If you do this again, tell him what reaction you want before embarking on some painful episode from your past. Say up front that you just want him to listen and understand or whatever it is that you expect. Don't leave the poor man twisting in the wind....

AThingInYourLife Sun 18-Nov-12 16:13:21

"Perhaps your experiences make him angry. He isnt your trained therapist. You might expect too much."

hmm

That is incredibly shit advice.

You told him something that was upsetting to you and he ignored it.

He wasn't kind.

Kindness is the single most important quality in a partner.

"he avoids things that are difficult to talk about either by pretending that everything is ok or by going home."

There are other men in the world.

CogitoErgoSometimes Sun 18-Nov-12 16:16:45

The offer of a cup of tea is kind...

ashesgirl Sun 18-Nov-12 16:21:59

Is it too much to expect another human being, albeit a male, to be able to empathise and not just change the subject immediately

You feel upset and he just ignored it and now he's huffy with you?

Never ceases to amaze me what men are excused for. Could he not have said 'oh god, that's awful'.

Your experiences made him 'angry'? Good lord, I don't even know where to begin with this kind of response.

SoleSource Sun 18-Nov-12 16:22:01

I have suffered DV. Shit off!

AThingInYourLife Sun 18-Nov-12 16:22:02

Offering someone tea so you can avoid talking to them is not kind.

AThingInYourLife Sun 18-Nov-12 16:22:47

Just because you've suffered DV doesn't mean your advice is not shit.

SoleSource Sun 18-Nov-12 16:23:38

AThong InYourLife maybe he is fed up of her talking about the padt. Accept responsibility for your own past and get thetapy as zi did. Tough but kind in the long run

ashesgirl Sun 18-Nov-12 16:25:11

So the OP should just get on with it and stop bothering others with her inconvenient feelings?

CogitoErgoSometimes Sun 18-Nov-12 16:25:32

He didn't get angry. The OP is the angry one.... 'grumpy' she described herself as. All he did was make a cup of tea and an apology that is described as 'half-hearted'... but that from someone who was clearly expecting a lot more.

ashesgirl Sun 18-Nov-12 16:27:33

Cogito, someone said earlier maybe her talking about it made him angry. This is what I'm referring to, as in ... she should excuse his lack of empathy because her talking about this might have made HIM angry.

shoobydoo Sun 18-Nov-12 16:28:32

It wasn't a cup of tea to comfort me it was a subject changing cup of tea.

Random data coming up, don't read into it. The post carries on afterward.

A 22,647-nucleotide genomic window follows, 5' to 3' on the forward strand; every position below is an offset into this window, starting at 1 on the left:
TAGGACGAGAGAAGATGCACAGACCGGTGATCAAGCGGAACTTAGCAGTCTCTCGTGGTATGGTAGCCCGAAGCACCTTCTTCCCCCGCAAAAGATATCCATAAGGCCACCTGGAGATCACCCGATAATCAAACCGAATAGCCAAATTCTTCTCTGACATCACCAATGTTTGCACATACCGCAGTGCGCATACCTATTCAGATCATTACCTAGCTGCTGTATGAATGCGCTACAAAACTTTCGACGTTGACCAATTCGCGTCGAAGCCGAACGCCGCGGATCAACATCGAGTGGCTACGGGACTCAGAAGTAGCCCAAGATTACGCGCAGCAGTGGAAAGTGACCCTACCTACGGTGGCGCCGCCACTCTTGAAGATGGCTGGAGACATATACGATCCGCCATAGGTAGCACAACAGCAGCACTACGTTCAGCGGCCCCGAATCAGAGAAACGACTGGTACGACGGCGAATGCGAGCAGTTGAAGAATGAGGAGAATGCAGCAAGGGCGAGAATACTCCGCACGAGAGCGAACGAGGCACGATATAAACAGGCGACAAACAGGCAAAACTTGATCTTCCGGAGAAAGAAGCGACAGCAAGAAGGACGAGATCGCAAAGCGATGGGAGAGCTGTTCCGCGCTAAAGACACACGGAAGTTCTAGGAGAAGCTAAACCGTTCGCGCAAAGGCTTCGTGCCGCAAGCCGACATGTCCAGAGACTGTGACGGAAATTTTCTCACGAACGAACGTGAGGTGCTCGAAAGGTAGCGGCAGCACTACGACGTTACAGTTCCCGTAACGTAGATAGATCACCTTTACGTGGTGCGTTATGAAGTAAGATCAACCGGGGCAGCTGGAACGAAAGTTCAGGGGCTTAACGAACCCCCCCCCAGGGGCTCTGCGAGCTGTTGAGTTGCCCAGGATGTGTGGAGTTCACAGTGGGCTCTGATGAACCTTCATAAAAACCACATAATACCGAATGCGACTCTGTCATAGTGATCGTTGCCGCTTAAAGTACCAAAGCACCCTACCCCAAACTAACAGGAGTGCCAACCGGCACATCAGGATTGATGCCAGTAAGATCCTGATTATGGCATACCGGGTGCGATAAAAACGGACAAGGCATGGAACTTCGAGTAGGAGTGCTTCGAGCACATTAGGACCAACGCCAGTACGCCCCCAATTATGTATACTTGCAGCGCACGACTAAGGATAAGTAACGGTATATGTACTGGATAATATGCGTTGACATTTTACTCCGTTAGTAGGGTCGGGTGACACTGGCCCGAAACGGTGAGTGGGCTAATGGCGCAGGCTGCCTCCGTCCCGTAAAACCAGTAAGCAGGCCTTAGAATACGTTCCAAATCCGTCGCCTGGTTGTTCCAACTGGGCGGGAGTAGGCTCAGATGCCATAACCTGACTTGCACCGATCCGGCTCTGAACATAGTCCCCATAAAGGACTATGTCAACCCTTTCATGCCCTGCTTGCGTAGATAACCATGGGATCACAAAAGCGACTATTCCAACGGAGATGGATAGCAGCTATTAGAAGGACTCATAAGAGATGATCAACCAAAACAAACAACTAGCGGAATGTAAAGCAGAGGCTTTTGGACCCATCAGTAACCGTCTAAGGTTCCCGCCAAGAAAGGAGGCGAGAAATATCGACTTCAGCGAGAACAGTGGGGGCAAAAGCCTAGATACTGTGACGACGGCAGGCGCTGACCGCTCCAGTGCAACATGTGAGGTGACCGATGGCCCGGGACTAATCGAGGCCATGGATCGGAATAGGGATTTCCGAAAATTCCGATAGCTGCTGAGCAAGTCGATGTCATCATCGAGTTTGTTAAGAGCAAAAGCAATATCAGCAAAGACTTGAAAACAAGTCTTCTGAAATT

Do I really have to explain to him that he needs to reply when I speak or at least acknowledge I have said something?
And I did expect more and I didn't let it drop why would I do that? He isn't a poor man, he was being rude.

DonkeysDontRideBicycles Sun 18-Nov-12 16:29:32

If he had no prior inkling you had ever experienced DV perhaps he was wrong footed by you bringing it up and rather than flail for an appropriate response he froze. He didn't make light of it or disbelieve you, or come up with something trite. I reckon it's worse if someone says any old rubbish if they can't articulate something appropriate. He didn't bolt out the door, he made some sort of apology and stayed until morning.
.
I realise you had bad memories triggered but if he's been a good partner so far, I
might ease up on him for last night. He's not your ex but you were understandably upset and are punishing your present bf.

ashesgirl Sun 18-Nov-12 16:31:33

As a one-off, perhaps he froze and tried to change the subject.

But if it's a regular thing of him lacking empathy and trying to avoid difficult discussions, then I can see how that would be hurtful to the OP.

AThingInYourLife Sun 18-Nov-12 16:31:41

This is the first time she ever mentioned this aspect of her past.

How could he be sick of it?

Why should the OP bend herself out of shape to accommodate a boyfriend who doesn't want to talk about things that are important to her?

confused

It's a good idea to break up with someone who regularly makes you unhappy.

ashes - I know, it's crazy the utter shite women are advised to put up with here sometimes from other women who clearly get a buzz from being "tough" on the confused and vulnerable.

shoobydoo Sun 18-Nov-12 16:35:46

And I don't go on about it and don't need therapy.

Join the discussion

Join the discussion

Registering is free, easy, and means you can join in the discussion, get discounts, win prizes and lots more.

Register now